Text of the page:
Throughout the year, Boise State students may face issues of harassment by peers. Unfortunate as these circumstances can be, students have the right to file complaints against those who create a hostile learning environment.
Boise State alumni and recently appointed title IX/504 coordinator for the Office of the Dean of Students Annie Kerrick helps students who feel they have been a target for harassment or discrimination by fellow students.
“Someone can call the office here, they can walk in, or email me about the situation and then I would set up a meeting over the phone or in person,” Kerrick said.
Located in room 116 on the first floor of the Norco building, Kerrick’s office handles a handful of grievances.
“I deal with two types of complaints. The first is the title IX complaint and that would be sexual harassment or discrimination. That’s a lot of what we would be seeing.”
Issues like sexual assault and discrimination can be addressed through Kerrick, even if the events took place off campus.
“Potentially, if something happened off campus, but there were on campus effects, my office could handle those matters,” Kerrick said.
Kerrick does not report alleged criminal activity to the proper authorities, instead, she allows victims to do so themselves.
“I do not contact the police department, I will leave that up to the person reporting,” said Kerrick. “I would encourage them to, but that’s not my decision to make.”
When incidents are reported, Kerrick logs them with campus security in order to provide documentation should the issue arise again.
Those who come forward with 504 complaints can register them through Kerrick as well.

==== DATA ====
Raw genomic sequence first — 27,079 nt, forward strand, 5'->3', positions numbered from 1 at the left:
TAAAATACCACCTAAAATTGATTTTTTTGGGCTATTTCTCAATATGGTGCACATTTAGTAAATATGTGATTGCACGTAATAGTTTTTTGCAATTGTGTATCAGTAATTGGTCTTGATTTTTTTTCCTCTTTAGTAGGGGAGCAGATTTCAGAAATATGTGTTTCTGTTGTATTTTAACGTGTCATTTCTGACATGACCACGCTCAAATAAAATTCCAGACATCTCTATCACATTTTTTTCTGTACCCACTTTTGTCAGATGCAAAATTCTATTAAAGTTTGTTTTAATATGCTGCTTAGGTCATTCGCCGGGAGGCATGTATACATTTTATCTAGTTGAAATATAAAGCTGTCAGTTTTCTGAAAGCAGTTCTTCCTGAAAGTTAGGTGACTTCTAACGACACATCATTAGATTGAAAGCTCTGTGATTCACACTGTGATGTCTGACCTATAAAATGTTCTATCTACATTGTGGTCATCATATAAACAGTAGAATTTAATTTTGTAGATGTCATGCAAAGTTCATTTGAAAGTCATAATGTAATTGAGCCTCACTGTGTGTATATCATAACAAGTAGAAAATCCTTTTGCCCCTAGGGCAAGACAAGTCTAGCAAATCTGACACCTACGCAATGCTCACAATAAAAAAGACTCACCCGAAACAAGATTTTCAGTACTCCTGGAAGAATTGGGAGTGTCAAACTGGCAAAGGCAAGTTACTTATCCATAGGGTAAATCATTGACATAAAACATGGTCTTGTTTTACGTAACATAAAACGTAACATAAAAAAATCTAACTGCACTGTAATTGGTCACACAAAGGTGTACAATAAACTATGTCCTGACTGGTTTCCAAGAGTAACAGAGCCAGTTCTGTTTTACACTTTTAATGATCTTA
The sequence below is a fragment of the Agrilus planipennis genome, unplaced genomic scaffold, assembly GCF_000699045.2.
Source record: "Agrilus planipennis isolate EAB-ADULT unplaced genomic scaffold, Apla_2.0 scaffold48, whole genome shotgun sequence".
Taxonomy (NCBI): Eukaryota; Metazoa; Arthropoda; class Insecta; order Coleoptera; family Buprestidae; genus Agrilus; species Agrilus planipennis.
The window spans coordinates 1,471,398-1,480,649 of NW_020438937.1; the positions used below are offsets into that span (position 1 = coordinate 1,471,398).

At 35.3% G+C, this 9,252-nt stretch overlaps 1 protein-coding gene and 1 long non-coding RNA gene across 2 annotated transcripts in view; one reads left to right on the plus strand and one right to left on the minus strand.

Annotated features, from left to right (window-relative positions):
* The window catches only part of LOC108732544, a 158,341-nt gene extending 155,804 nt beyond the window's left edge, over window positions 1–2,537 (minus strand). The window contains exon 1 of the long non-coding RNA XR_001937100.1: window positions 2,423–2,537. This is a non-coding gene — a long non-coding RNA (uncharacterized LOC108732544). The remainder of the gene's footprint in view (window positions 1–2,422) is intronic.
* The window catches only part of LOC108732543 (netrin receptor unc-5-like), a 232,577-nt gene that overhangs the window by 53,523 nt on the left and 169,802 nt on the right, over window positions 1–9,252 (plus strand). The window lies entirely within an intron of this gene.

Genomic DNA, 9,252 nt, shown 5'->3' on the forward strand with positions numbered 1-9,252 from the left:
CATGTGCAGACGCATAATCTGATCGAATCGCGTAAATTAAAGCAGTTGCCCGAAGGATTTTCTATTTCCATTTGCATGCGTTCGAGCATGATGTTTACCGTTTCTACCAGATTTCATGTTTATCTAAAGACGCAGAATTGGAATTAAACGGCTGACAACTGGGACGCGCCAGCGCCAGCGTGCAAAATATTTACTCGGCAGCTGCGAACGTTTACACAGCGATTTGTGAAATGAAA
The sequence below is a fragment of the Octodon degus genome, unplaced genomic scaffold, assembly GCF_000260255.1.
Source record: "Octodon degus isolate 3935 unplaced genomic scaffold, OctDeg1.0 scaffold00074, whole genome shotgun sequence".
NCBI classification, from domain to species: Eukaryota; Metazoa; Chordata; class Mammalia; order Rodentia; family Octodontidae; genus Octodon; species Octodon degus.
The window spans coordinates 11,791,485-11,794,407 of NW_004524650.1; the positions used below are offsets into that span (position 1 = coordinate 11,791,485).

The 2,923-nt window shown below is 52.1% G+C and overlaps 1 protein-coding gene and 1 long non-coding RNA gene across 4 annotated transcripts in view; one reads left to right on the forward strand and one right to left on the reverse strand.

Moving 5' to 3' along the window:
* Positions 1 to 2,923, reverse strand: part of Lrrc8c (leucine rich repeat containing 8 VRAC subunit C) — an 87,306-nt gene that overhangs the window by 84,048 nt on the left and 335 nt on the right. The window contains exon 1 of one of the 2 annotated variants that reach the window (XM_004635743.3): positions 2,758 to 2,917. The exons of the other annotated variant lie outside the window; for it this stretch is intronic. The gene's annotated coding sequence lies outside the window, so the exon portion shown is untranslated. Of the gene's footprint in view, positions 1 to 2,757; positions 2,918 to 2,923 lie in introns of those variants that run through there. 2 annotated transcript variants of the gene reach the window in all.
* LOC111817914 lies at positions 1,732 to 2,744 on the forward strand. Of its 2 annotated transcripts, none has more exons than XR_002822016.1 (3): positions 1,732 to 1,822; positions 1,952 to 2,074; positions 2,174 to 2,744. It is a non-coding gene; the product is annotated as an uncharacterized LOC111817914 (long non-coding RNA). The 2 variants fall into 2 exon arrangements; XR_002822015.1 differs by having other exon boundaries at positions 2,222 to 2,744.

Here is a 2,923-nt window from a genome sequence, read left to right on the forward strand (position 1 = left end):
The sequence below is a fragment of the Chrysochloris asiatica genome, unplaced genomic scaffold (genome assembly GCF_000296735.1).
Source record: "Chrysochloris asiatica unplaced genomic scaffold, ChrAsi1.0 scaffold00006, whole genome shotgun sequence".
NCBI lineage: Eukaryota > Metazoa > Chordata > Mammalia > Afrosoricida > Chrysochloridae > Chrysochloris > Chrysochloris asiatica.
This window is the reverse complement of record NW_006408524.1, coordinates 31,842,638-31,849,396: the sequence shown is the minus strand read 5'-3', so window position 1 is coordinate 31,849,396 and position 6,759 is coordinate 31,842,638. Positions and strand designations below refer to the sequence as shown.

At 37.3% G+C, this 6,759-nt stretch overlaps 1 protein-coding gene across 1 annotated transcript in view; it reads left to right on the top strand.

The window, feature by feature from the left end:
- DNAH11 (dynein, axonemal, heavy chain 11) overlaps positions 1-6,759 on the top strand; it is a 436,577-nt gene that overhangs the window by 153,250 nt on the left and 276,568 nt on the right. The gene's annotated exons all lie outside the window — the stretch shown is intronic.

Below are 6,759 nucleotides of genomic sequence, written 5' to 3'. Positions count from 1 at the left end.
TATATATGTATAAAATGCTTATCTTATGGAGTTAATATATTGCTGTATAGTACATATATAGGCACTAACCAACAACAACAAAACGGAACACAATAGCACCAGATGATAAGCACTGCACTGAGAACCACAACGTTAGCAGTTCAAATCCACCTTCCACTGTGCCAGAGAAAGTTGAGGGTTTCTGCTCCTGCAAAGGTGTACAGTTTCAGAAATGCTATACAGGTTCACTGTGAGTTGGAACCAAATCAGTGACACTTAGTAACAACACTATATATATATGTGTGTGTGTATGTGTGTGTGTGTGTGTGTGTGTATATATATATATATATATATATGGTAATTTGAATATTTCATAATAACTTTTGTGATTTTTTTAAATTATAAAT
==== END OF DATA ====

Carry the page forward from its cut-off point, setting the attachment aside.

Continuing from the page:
“That’s discrimination on the basis of disability,” Kerrick said. “Things I would see a lot for that is that students feel they are not receiving the accommodations they needed, parts of campus aren’t physically accessible.”
Students who contact Kerrick with a problem are not required to disclose their identity should they feel it unnecessary.
“If the person does not want to come forward but just wants to notify the university of a complaint, they can file it anonymously through a third party,” Kerrick said.
That third party is Kerrick, who can initiate a university investigation on the matter.
“I am working on an anonymous reporting form to go up on the dean of students website,” Kerrick said. “So people can just get online and make reports if they want to.”
Kerrick highlighted the lack of reporting incidents like harassment on campus and urged students to come forward when a problem arises.
‘The important thing is, we receive the information so we can do something to remedy the situation,” said Kerrick.
Kerricks office cannot guarantee those accused of student misconduct have the same rights they would have in the American legal system.
“Remember that we are not dealing in the criminal realm,” said Kerrick. “Your right to face your accuser may or may not apply.”
When filing a complaint, Kerrick urges alleged victims to do so with factual proof, otherwise her office may be limited in its actions.
“I would tell anyone who wanted to file a complaint anonymously that my ability to investigate and move forward may be limited based on what evidence we could gather,” said Kerrick.